Black in the South: A Complicated Journey of Self Love  – by Catherine Corcoran 

Growing up as a white woman in the south, I have always been aware of the privilege I have due to my skin color. I knew I would have an easier time dealing with the police than someone with darker skin. I knew people in society may assume I am more educated than others because of my caucasian skin. I knew all the major issues my privilege could play a role in but I failed to consider the mundane, everyday hardships people who look different from me face. That was until I met my college roommate, Janita Echagile. Janita is an African American whose parents immigrated from Nigeria. She shared many stories about growing up as a black girl in the south. These stories opened my eyes and helped me deeply understand the challenges people of color deal with. Growing up is hard enough but it is even worse when you feel as though your appearance doesn’t fit the beauty standards. Janita shares her experience feeling like that. Eight year old Janita Echagile looks around her second grade classroom. Her eyes scan her peers as she begins to compare their appearances. She notices the uniformity of her classmates, caucasian with straight or wavy hair. Why couldn’t her hair look like that? Why was she the only one with braids? This was the first time Janita felt she was different from the other kids.

In the later years of elementary school Janita branched out with a new hairstyle. Over the weekend her mom straightened her hair, this was Janita’s first time wearing it to school. She was ecstatic to finally have her hair “like everybody else”. The humid air of springtime greeted her as she got dropped off at school. Janita couldn’t wait to show her friends. While she walked from the carpool line into school, the air’s moisture caused her hair to lose some of its sleekness.

“Hey guys my mom finally straightened my hair!” Janita greeted her friends with enthusiasm. Her companions looked at her strangely. She began to realize the spring humidity got the best of her hair, leaving her with a frizzy mess. Immediately the friends began making comments, “your hair doesn’t even look straight.” Janita began to feel small. “Your hair will never look like ours, you will never look like us” another friend chimed in. Feeling defeated and betrayed by the comments, Janita left school early.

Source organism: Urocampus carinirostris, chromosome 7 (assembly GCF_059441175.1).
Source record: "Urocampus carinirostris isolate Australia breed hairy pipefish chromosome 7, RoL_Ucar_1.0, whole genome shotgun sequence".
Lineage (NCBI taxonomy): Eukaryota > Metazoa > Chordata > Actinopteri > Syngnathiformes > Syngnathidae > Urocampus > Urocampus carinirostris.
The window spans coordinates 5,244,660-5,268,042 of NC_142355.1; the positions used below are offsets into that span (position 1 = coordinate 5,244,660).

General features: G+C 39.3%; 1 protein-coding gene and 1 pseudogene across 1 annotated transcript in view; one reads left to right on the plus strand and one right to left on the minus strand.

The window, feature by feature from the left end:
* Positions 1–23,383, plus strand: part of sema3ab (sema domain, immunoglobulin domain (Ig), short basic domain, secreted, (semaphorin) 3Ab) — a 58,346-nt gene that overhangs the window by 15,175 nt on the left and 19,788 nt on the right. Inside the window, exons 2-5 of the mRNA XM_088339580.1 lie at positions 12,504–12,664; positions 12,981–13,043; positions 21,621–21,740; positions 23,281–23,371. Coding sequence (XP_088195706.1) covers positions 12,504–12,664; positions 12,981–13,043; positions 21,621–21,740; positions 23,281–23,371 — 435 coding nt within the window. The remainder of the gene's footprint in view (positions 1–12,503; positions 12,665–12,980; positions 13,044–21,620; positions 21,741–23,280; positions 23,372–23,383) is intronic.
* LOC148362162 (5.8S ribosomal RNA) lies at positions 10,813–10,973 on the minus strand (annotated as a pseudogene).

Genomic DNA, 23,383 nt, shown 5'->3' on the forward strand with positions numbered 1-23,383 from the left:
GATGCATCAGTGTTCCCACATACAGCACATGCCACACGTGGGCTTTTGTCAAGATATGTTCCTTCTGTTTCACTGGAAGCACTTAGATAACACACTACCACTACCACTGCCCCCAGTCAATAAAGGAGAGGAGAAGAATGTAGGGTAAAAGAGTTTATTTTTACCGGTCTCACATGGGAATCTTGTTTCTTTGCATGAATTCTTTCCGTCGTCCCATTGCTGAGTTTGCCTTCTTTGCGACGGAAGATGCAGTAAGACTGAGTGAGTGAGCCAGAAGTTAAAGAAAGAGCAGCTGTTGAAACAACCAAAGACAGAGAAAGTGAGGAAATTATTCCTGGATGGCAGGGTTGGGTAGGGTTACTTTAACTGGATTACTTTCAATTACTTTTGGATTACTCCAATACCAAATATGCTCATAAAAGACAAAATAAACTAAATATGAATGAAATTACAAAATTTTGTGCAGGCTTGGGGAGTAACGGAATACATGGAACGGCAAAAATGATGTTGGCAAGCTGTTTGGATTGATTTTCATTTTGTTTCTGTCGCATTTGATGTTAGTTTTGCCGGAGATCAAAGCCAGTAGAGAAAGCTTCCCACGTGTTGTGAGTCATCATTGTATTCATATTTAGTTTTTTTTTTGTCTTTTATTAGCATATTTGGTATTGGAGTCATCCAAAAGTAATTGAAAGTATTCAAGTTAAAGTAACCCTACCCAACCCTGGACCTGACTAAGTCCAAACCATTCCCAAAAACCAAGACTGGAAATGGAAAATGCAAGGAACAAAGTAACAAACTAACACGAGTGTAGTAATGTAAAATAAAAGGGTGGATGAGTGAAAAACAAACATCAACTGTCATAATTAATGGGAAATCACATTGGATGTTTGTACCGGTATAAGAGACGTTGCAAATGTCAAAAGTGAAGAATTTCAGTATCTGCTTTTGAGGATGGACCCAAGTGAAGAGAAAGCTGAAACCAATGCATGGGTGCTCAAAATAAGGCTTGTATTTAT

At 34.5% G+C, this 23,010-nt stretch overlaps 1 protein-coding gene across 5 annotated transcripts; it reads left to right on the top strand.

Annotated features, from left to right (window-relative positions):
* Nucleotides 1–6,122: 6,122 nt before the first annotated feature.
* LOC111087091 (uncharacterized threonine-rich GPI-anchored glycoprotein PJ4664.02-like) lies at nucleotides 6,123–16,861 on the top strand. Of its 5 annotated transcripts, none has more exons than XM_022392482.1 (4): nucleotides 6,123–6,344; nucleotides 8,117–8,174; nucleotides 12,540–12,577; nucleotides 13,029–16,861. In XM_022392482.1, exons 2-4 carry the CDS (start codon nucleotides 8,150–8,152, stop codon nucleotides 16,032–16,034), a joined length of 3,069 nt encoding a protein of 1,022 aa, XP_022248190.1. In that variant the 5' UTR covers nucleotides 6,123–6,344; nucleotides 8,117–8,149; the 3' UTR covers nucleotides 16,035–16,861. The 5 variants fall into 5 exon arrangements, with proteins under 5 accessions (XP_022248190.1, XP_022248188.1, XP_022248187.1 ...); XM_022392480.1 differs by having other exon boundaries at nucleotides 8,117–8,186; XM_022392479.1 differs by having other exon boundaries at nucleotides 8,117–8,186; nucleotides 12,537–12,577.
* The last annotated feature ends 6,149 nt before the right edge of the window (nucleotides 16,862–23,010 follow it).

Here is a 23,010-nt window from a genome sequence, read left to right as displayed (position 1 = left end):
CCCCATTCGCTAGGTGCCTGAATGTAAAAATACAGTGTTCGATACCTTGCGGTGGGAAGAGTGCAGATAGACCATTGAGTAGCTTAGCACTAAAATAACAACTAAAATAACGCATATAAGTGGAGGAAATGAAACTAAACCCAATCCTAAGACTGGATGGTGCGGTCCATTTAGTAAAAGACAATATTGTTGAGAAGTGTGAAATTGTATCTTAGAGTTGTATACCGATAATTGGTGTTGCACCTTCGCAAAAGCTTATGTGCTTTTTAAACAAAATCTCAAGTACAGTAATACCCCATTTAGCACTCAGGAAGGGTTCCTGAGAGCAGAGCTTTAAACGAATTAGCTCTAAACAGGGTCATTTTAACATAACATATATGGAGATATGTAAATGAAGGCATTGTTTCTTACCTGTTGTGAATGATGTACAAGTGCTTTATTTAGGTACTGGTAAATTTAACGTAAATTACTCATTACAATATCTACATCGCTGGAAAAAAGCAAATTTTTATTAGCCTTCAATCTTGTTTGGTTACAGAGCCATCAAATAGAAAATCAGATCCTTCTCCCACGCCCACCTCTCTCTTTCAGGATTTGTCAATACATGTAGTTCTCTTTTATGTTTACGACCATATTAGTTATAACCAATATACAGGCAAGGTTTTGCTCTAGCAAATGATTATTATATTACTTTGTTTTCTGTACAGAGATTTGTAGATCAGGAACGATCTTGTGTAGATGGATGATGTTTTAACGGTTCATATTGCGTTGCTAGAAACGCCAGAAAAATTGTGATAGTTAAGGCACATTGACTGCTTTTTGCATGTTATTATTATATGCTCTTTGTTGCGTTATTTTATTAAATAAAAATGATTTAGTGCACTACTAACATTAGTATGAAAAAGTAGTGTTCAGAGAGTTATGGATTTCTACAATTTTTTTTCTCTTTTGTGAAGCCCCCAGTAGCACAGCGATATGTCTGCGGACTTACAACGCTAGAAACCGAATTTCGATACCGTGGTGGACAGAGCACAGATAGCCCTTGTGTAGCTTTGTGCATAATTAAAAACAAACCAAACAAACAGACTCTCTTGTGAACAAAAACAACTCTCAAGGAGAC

Middle school began and Janita continued to experience the isolation of feeling different. But it soon became clear to her why she felt this way .It was because of her skin tone.  Janita’s parents moved to America from Africa so they didn’t have a full awareness of the horrors minorities experienced in this country, neither did Janita. She was aware that race mattered but it wasn’t until a middle school history class that she began to grasp what it meant to be black in the south. This was the first time she became deeply educated on the concept of slavery. Learning about the enslavement of black people made Janita feel even more isolated due to the way her skin looked. She continued to wear her hair straight almost every day in middle school. “I made the choice to straighten my hair because it was the only representation of beauty I saw,” Janita said as she reflected on the times. “I’m black and they’re white…I knew I wasn’t desired because of the way I look.” 

It was time for high school and Janita adopted the thought process that she was “undesirable” due to the color of her skin. “I truly hated myself because I was black, I would wish I wasn’t all the time.” The high school curriculum dove deeper into the history of racism which only added to the self hatred Janita was experiencing. Janita decided to model her life after white people, hoping it would help to make her feel “normal”. She went through the years of high school drowning her racial identity with her shame. Janita experienced prejudice from the black community for “acting white”. She couldn’t understand why it seemed so complicated to be black.

Senior year started and Janita experienced a change in her philosophy. Graduation was approaching, Janita gained a sense of awareness as to what that meant. She was never going to see these people again. The individuals she experienced growing up will be gone in a matter of time. “Graduation made me realize life is short, I might as well love myself.” Slowly Janita freed herself from her self loathing inner monologue. “I felt like I missed out on so many experiences because I was busy hating the way I looked.” She started living a life of self love, embracing her skin tone. Wearing her natural hair with pride rather than shame.”I am still on the journey of fully loving myself but at this point in my life I know being black is my superpower.” 

catherine corcoran

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